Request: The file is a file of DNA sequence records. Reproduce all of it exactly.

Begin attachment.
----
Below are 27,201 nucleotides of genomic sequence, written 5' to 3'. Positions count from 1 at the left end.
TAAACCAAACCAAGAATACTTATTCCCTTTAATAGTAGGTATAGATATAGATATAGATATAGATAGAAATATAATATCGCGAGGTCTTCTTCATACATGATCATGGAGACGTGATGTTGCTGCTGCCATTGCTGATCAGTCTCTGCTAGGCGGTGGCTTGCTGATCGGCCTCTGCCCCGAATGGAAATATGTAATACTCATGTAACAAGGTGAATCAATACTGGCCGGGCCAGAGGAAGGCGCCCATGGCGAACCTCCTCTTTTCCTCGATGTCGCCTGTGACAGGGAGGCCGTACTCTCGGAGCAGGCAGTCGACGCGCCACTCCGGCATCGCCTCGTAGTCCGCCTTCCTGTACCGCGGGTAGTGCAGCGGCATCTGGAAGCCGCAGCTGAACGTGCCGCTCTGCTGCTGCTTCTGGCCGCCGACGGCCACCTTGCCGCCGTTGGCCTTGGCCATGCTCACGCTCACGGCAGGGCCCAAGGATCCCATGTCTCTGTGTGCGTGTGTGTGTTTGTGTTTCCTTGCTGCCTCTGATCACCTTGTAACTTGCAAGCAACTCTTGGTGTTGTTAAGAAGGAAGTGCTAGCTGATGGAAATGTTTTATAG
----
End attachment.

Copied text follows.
Below are 27,201 nucleotides of genomic sequence, written 5' to 3'. Positions count from 1 at the left end.
TAAACCAAACCAAGAATACTTATTCCCTTTAATAGTAGGTATAGATATAGATATAGATATAGATAGAAATATAATATCGCGAGGTCTTCTTCATACATGATCATGGAGACGTGATGTTGCTGCTGCCATTGCTGATCAGTCTCTGCTAGGCGGTGGCTTGCTGATCGGCCTCTGCCCCGAATGGAAATATGTAATACTCATGTAACAAGGTGAATCAATACTGGCCGGGCCAGAGGAAGGCGCCCATGGCGAACCTCCTCTTTTCCTCGATGTCGCCTGTGACAGGGAGGCCGTACTCTCGGAGCAGGCAGTCGACGCGCCACTCCGGCATCGCCTCGTAGTCCGCCTTCCTGTACCGCGGGTAGTGCAGCGGCATCTGGAAGCCGCAGCTGAACGTGCCGCTCTGCTGCTGCTTCTGGCCGCCGACGGCCACCTTGCCGCCGTTGGCCTTGGCCATGCTCACGCTCACGGCAGGGCCCAAGGATCCCATGTCTCTGTGTGCGTGTGTGTGTTTGTGTTTCCTTGCTGCCTCTGATCACCTTGTAACTTGCAAGCAACTCTTGGTGTTGTTAAGAAGGAAGTGCTAGCTGATGGAAATGTTTTATAG